Factbox: Candidates for Colombia's 2014 presidential race

BOGOTA (Reuters) - Colombian President Juan Manuel Santos plans to run for a second term in a 2014 election where he will face opposition candidate Oscar Ivan Zuluaga.

Following is information about the candidates:


* As president, Santos opened peace talks with Marxist FARC rebels and it seems his legacy may hinge on their success. The year-old negotiations have produced partial agreements on two of the five points on the agenda.

* Born into one of Colombia's most powerful families, Santos, 62, is a consummate political insider. His great uncle, Eduardo Santos, served as president. A cousin was a vice president.

* Before moving into politics, Santos was an editor at the country's leading newspaper, El Tiempo, which was once owned by his family.

* Trained as an economist in the United States and the United Kingdom, Santos has published several books. These include "The Third Way," with assistance from former British leader Tony Blair, and a book about military operations against leftist rebels he helped orchestrate as defense minister.

* Santos, known as a keen poker player, has been married since 1987 to Maria Clemencia Rodriguez, who was recently featured on the cover of Vogue's Latin American edition. The couple has three children.

* Santos held several ministerial positions before taking office in 2010. As defense minister under former President Alvaro Uribe, he oversaw the military campaign that largely drove the Revolutionary Armed Forces of Colombia, or FARC, into remote regions.

* Major achievements as defense minister included the 2008 rescue of French-Colombian politician Ingrid Betancourt and three U.S. defense contractors held hostage by the rebels, plus the killing of the FARC's No. 2 commander during a bombing raid in Ecuadorean territory that same year.

* He also oversaw the killing of the FARC's top leader, Alfonso Cano, in 2011, and its military commander, Mono Jojoy, in 2010.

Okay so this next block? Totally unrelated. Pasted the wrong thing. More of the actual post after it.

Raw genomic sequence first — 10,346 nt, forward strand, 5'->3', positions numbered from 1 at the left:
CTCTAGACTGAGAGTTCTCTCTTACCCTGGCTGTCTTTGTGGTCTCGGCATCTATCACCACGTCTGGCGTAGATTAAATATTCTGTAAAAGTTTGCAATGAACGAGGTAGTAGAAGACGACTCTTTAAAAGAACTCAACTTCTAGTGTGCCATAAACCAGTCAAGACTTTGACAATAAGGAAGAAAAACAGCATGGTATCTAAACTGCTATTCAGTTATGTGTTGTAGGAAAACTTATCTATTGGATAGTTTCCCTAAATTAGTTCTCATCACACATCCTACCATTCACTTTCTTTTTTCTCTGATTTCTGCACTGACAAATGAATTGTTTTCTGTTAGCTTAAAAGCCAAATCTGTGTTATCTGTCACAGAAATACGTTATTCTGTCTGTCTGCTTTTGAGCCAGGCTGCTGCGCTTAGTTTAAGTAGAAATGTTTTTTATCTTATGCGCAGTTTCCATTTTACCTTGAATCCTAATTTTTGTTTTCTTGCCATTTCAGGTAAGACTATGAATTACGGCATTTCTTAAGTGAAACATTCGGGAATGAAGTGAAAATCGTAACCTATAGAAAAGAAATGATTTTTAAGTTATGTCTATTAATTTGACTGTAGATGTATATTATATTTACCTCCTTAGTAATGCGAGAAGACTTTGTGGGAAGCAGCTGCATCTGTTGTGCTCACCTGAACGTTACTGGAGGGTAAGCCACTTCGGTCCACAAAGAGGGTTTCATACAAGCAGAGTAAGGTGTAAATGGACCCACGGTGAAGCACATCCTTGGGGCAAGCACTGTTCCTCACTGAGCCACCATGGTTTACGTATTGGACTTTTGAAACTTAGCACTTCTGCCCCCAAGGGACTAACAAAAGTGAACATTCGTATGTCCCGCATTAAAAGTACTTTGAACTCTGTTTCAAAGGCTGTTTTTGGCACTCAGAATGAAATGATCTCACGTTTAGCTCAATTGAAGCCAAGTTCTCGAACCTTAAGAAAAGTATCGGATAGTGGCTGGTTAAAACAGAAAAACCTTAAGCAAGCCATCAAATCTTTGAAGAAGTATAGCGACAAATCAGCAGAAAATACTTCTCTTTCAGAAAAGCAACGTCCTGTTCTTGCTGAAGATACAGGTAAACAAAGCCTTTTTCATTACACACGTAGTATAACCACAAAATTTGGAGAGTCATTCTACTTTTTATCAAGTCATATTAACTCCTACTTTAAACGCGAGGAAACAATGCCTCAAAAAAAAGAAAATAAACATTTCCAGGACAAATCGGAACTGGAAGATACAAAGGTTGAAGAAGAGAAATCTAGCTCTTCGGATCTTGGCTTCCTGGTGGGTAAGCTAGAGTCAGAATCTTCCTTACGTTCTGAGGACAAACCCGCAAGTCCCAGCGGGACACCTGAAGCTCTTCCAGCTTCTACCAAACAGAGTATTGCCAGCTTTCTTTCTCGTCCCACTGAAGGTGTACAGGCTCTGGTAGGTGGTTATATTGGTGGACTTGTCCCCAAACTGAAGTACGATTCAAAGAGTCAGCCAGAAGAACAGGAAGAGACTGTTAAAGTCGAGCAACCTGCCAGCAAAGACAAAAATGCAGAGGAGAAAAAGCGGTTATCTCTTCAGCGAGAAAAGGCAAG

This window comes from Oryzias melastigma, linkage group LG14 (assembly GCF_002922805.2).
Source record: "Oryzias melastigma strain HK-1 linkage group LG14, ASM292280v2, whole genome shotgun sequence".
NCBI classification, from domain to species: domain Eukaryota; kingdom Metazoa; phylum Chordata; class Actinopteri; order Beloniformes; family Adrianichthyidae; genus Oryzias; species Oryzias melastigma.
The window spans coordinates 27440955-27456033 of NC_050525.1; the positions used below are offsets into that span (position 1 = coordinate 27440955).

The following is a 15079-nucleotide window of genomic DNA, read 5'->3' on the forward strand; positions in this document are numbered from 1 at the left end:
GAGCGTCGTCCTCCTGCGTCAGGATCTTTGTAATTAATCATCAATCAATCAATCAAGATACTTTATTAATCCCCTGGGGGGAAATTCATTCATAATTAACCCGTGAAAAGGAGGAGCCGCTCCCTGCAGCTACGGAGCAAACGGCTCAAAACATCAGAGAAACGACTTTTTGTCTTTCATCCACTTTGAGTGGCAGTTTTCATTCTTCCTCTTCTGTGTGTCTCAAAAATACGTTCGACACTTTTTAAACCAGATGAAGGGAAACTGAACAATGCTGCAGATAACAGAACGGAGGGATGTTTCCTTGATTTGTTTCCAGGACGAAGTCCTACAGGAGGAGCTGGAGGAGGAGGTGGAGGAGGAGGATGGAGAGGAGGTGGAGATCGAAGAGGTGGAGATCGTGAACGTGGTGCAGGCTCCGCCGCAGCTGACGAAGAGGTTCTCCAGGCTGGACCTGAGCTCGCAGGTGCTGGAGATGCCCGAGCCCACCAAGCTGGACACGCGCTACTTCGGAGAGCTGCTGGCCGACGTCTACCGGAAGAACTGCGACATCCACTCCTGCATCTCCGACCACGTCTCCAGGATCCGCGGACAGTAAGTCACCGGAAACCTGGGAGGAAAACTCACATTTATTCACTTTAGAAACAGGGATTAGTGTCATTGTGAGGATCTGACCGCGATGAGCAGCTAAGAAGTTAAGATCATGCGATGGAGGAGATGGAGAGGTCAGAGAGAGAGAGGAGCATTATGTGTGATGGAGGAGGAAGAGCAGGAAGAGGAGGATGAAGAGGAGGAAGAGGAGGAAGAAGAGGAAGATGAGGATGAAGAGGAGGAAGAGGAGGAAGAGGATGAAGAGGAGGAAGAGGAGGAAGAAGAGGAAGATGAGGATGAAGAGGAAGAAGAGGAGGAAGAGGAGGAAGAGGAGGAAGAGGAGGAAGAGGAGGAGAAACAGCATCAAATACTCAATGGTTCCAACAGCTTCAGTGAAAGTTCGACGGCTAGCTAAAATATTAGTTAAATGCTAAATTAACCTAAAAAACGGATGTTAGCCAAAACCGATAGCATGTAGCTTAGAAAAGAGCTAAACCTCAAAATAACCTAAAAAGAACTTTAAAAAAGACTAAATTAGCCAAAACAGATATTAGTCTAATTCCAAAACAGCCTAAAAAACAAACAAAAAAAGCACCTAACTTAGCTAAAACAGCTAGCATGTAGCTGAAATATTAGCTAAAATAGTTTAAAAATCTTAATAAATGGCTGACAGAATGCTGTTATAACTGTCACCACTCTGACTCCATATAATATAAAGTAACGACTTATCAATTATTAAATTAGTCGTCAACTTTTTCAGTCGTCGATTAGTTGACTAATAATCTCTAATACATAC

* As president, Santos has steered key initiatives through Congress, among them the fiscal rule that aims at balancing the budget by 2014. He also changed the way royalties from natural resources such oil and mining are distributed and made it possible for land seized by right-wing paramilitary groups and rebels to be returned to the rightful owners.

* Santos was finance minister in the 1990s when the Andean nation faced one of its worst fiscal crises. He was also a representative to the London-based International Coffee Organization.


* Zuluaga, who will run under Uribe's new Centro Democratico party, is against peace negotiations with Marxist FARC rebels. "I cannot accept that a legitimate state sits and talks to an organization that is financed by drug trafficking, financed by terrorism," Zuluaga told Reuters.

* The 54-year-old served as finance minister during the Uribe administration and steered Colombia, Latin America's fifth-largest economy, through a period of economic growth and increased foreign investment, even as the global financial crisis battered other economies.

* Zuluaga, whose campaign has spent much of the last few months traveling the country collecting signatures of support, has been married to wife Martha for 25 years. The couple has three children.

* Zuluaga won Centro Democratico's nomination over two other possible candidates, including Santos' cousin, Francisco Santos, at the party's convention in October. Surveys show that Zuluaga is little known among many Colombians.

* Among policies that Zuluaga is set to campaign on are a return to Uribe's "democratic security" defense strategy, when the government stepped up attacks on guerrillas with U.S. backing. Zuluaga also supports reducing government spending, including cutting congressional seats by 20 percent.

* Before becoming finance minister, Zuluaga served as an advisor to Uribe and as a senator.

* Trained as an economist in the United Kingdom, Zuluaga was mayor of his hometown in the department of Caldas, before working in the iron and steel industry.

(Reporting by Helen Murphy and Julia Symmes Cobb; Editing by Sandra Maler)